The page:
Scientists researching ‘super vaccine’ will offer protection against every variant and virus, reduce risk of future outbreaks London
In Britain, as corona restrictions are relaxed, the number of people vaccinated is steadily increasing. It is believed that the end of the epidemic is near. However, scientists say it will take a long time for the outbreak to end completely. According to Ted Schenkelberg, co-founder of the New York-based Human Vaccines Project, an outbreak of another member of the corona virus family is “certain” due to the environment and the way of life in large cities.
no one wants the pandemic to come back
He warned that we live in a world prepared for a pandemic. In such a situation, in the times to come, will a single dose of a universal vaccine protect against all members of the corona virus and all variants of Kovid-19? No one wants to repeat the devastation caused by the current virus. A single vaccine against the corona virus is a big question for the whole world.
Difficulties for scientists to increase new strains
The world is still trying to find the right SARS-CoV-2 vaccine, and new strains are emerging that continue to pose challenges for scientists. Although all members of the corona virus family show similar symptoms, scientists have started to search for a “single vaccine.”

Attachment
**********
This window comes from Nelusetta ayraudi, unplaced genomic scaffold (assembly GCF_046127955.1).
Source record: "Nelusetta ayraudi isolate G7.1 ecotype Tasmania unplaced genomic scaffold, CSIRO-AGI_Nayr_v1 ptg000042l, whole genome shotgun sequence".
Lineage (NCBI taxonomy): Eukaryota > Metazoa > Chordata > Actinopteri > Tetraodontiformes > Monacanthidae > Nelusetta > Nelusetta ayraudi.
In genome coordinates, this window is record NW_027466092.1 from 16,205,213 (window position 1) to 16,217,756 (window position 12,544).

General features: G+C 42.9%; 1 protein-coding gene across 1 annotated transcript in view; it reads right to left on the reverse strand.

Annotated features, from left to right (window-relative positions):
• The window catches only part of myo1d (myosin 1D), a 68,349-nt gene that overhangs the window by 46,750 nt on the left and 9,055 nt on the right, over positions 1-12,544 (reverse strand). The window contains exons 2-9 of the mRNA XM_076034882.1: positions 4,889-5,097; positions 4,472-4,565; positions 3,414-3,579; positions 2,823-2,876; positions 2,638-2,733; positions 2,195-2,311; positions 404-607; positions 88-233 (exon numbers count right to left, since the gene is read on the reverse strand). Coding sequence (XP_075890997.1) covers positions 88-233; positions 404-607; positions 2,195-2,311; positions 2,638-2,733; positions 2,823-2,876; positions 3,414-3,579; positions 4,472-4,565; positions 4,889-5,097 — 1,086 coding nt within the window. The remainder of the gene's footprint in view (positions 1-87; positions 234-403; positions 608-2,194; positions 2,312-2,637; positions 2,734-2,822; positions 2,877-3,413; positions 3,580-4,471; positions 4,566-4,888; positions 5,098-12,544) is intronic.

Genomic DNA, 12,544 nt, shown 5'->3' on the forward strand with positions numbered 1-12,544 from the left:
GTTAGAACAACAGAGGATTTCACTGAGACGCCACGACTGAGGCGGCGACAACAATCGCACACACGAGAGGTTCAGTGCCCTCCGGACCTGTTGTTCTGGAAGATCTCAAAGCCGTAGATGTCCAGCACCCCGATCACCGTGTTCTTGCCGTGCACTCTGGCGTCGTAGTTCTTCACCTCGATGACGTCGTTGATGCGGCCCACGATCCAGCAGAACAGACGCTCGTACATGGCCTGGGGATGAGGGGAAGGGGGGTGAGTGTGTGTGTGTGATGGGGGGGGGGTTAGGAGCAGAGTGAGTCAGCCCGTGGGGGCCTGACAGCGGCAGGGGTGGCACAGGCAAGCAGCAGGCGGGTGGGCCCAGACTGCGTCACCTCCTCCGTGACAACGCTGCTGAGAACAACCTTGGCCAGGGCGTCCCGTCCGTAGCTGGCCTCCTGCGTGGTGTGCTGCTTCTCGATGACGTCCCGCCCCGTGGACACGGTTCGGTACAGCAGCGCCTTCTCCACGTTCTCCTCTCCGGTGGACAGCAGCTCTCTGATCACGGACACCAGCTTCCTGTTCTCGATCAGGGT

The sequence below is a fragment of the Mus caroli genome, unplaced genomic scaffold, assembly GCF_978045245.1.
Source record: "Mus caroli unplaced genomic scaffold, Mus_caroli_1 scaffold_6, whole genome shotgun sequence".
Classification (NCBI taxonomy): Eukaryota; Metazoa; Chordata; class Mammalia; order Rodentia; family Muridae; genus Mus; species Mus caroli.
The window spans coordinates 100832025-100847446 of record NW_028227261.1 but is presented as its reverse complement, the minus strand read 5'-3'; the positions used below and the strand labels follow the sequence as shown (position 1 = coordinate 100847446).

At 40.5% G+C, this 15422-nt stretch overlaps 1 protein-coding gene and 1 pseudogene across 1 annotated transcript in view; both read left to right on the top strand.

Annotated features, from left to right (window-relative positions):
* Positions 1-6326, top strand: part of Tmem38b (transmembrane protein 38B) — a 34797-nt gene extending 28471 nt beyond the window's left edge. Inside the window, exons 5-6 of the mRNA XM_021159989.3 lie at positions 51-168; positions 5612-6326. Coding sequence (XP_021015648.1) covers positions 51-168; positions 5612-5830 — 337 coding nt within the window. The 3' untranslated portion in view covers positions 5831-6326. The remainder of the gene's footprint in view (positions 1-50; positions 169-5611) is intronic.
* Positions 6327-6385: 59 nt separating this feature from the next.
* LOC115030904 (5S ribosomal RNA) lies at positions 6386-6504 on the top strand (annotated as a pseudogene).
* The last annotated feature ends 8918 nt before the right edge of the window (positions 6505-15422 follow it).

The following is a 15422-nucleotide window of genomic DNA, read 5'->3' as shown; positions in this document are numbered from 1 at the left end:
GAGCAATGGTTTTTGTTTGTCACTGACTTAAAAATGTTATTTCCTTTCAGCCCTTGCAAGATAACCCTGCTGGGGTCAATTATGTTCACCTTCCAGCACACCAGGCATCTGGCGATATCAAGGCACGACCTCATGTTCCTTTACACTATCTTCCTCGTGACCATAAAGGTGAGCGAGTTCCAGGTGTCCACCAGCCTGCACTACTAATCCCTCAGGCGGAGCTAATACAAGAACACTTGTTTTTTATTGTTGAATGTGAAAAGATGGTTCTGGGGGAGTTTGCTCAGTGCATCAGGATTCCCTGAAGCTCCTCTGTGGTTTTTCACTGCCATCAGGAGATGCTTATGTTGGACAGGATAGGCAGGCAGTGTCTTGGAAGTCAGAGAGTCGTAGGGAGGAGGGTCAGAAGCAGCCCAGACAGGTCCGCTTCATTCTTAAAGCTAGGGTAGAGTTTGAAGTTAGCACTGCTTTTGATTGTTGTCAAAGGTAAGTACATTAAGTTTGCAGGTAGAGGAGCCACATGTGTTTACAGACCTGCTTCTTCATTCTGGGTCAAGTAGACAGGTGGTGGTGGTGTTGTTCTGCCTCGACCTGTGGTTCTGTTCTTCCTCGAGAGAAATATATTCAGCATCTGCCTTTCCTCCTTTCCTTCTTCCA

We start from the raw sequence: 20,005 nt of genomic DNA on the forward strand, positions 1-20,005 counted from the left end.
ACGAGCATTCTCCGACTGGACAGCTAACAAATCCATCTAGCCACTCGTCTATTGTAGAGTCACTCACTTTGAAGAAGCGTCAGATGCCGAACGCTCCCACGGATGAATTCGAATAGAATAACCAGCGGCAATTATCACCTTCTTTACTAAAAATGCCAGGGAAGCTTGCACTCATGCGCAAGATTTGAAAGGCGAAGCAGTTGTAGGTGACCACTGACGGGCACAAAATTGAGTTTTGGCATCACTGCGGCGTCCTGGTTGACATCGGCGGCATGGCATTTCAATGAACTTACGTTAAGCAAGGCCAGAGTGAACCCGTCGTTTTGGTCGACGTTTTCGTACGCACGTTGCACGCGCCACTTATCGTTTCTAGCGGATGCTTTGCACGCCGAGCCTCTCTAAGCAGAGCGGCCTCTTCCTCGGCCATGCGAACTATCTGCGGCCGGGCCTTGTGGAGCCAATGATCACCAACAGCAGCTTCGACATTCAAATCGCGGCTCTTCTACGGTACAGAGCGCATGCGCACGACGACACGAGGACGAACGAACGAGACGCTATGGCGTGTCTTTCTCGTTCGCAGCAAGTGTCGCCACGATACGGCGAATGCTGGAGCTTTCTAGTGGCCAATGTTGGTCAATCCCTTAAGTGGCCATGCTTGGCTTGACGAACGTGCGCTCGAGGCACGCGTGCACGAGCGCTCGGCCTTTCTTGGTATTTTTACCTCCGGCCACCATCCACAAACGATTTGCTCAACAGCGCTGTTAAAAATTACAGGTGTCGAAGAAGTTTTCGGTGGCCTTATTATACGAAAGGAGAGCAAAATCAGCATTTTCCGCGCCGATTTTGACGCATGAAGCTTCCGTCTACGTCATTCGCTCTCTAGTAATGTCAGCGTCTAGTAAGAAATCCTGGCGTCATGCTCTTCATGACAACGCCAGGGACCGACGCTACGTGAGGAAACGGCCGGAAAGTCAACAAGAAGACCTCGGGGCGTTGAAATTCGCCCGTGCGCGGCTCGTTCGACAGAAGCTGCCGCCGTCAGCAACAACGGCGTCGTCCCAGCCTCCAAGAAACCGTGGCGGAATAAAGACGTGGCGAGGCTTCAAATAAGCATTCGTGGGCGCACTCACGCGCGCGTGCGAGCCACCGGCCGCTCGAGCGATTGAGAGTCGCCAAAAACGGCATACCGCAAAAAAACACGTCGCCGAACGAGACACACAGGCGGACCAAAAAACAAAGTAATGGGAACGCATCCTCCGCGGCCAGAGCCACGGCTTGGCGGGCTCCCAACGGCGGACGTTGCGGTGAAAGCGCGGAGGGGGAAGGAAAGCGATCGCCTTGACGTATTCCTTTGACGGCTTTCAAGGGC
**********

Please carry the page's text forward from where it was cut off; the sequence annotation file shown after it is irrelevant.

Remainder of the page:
Scientists started research
Earlier this year, the Coalition for Epidemic Preparedness Innovations (CEPI) launched a five-year plan worth £ 2.5 billion to reduce or eliminate the future risk of a pandemic. As part of this, a £ 24 million partnership was signed with the American company VBI Vaccines to develop a vaccine against all variants of SARS-CoV-2. CEPI is looking for proposals from scientists working on “all-in-one” vaccines.
All-in-one vaccine will protect against all corona viruses
The all-in-one vaccine may offer complete protection against the corona virus in the times to come. Scientists believe the universal vaccine will be effective against any known corona virus or virus hidden from an animal. To create a universal vaccine, scientists will need to focus on similar characteristics and structures among all corona viruses.